I have always been a Foster fan myself. Simply put, when this guy is on the field he makes an impact in the box scores. The downside over his time in the league has been inconsistent opportunity as a sub package participant. A couple season back I called Foster the best two down linebacker in the fantasy game. On the positive side there have been no reports suggesting Foster will not be one of the starters. On the other hand, there is no reason to expect him in a three down role either. Foster is a highly productive run defender that was 89-35-1 with 3 passes defended and a forced fumble on 73% of Washington's defensive snaps in 2016. Even as a base package only player he is worthy of a roster spot as a matchup based third starter.

Will Compton did not play well in 2016. He was credited with 17 missed tackles and generally graded out poorly versus both pass and run. In his defense Compton played much of the season with a sore knee that may have been a contributing factor, especially down the stretch when he recorded more than 3 tackles in two of the final seven games. There is some speculation he will move over to the strong inside backer position and play alongside Brown but I do not see that happening. Foster is a more physical presence and blowing up blocking schemes is one of his strengths. Compton stayed on the field in sub packages last season and was a defensive captain so the coaching staff obviously likes him. If the knee was indeed a big part of the issue, there is a significant chance he will land one of the starting spots. With Sua Cravens moving to full time strong safety the sub package linebacker job is open. We might see Foster start and play base down snaps with Compton replacing him in sub packages.

If I were going to roll the dice on one of the Washington inside backers it would be Zach Brown. First and foremost he was the fantasy game's number three linebacker last season. Brown signed a "prove it" type one year 2.3 million dollar incentive laden contract with the Redskins so there is plenty of motivation. He has prototypical size at 6'1" 248 pounds, is 27 years old with four productive years of starting experience and is a hardnosed physical run defender that is solid in coverage and productive on the blitz. Brown can be a tackling machine in the right situation but will also make a healthy splash play contribution. In four years as a pro he has collected 7 interceptions, forced 4 fumbles, recovered 3 and recorded 14.5 sacks. In short he is just a good all around linebacker. One thing I have not been able to figure out is why the Titans let him walk two years ago with their weak linebacker situation. Brown was clearly the best linebacker in Buffalo last season as well, but I can see why they did not try harder to keep him around. Brown was on a one year deal and the team already had what they thought would be their long term answer in Reggie Ragland. They basically signed Brown as a one year stop gap. Even if he secures a starting job and a three down role in Washington, we should not expect a repeat of last year's tackle production. The stats crew in Washington is not as generous as the one in Buffalo and there will be more competition for tackles with Foster and Sua Cravens around him. Until we get a clearer picture from the team it is hard to justify taking any of these three as more than a backup. If/when we can confirm Brown as a three down backer his value will jump to strong LB2 status. This is undoubtedly among the most important situations to watch through the preseason.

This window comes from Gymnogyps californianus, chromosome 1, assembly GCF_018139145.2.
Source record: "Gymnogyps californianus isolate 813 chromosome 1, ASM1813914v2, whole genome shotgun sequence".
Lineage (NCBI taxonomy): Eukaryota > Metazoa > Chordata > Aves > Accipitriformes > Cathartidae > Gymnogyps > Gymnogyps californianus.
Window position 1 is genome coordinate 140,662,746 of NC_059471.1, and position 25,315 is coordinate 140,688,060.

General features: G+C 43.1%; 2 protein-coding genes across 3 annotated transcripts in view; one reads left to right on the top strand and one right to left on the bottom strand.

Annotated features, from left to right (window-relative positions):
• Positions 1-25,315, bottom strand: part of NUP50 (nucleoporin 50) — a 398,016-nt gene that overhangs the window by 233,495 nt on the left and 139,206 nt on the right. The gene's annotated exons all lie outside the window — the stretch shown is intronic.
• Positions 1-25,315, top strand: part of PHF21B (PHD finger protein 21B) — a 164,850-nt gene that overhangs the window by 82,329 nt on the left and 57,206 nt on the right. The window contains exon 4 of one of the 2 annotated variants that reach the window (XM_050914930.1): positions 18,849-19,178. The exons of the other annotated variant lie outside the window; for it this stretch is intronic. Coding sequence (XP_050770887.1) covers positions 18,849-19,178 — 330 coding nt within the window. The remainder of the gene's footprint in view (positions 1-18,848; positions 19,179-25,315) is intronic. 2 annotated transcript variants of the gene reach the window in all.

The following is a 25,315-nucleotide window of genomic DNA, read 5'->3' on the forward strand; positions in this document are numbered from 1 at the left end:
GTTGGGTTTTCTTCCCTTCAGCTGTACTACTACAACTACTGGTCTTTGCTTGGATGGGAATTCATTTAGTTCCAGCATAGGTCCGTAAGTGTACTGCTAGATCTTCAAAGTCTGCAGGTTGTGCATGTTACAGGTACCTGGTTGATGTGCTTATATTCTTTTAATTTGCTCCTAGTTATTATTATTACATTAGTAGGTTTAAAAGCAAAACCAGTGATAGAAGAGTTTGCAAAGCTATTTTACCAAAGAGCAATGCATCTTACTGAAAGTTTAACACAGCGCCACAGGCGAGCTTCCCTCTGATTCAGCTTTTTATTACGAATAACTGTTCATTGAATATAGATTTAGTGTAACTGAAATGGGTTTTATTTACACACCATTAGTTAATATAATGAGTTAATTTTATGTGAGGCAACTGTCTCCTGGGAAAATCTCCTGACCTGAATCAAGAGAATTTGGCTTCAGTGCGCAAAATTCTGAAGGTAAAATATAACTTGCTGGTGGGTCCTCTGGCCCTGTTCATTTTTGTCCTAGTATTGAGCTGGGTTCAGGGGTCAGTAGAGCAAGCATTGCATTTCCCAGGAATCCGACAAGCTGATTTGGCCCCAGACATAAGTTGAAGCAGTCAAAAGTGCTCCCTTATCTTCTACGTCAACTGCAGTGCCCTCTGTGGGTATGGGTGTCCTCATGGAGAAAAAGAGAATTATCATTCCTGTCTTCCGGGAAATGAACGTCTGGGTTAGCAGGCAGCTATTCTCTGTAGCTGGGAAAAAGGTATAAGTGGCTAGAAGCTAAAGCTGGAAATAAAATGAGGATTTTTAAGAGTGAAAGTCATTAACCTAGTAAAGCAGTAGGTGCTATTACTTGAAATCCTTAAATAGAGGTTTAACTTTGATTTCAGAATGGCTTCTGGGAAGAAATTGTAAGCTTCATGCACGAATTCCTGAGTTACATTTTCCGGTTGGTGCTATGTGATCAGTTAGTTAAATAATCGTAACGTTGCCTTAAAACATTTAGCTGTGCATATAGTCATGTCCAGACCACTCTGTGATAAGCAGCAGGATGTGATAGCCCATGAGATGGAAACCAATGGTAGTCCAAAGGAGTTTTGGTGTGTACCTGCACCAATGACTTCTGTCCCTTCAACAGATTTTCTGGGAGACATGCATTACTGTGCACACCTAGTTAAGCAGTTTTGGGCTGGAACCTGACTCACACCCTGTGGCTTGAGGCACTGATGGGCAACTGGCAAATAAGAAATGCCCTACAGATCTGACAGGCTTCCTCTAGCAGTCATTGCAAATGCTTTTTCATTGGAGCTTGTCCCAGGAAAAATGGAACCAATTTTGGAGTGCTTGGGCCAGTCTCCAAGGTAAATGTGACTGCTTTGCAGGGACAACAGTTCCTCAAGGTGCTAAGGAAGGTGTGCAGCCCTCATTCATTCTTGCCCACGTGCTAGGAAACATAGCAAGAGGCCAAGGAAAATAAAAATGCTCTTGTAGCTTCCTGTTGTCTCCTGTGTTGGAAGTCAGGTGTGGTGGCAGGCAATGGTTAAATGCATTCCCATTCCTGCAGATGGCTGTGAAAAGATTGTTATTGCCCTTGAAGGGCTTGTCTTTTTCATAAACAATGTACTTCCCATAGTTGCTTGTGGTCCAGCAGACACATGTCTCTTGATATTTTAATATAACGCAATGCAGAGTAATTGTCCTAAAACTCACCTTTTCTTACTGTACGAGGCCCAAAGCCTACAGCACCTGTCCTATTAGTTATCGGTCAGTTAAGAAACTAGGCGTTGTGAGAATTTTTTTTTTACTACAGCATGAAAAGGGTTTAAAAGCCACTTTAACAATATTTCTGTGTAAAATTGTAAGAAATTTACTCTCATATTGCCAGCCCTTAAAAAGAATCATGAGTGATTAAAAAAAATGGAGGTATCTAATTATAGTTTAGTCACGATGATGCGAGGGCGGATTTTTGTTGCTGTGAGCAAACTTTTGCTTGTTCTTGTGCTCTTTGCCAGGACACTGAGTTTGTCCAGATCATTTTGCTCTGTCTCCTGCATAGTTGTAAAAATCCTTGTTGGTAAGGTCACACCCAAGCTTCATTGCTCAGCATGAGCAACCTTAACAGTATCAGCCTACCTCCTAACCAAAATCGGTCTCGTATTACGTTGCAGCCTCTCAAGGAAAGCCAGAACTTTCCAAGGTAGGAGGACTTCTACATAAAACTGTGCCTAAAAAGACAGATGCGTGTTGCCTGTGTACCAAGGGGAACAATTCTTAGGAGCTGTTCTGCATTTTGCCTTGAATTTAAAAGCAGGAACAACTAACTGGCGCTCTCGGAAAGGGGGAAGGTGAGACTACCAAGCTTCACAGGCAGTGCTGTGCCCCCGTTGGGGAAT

The Redskins have one of the league's outstanding edge rushers in Ryan Kerrigan. The 2011 first round pick has at least 7.5 sacks in each of his six seasons and has averaged 11.5 over the past three. He is an excellent edge setter versus the run as well. Like most outside backers in 3-4 schemes, Kerrigan is not going to make a lot of tackles. His career best was 51 in 2014 and he was on pace for 40 last year before missing some games at the end of the season. For owners in big play base leagues Kerrigan is a strong starting option as a low end LB1 or priority LB2.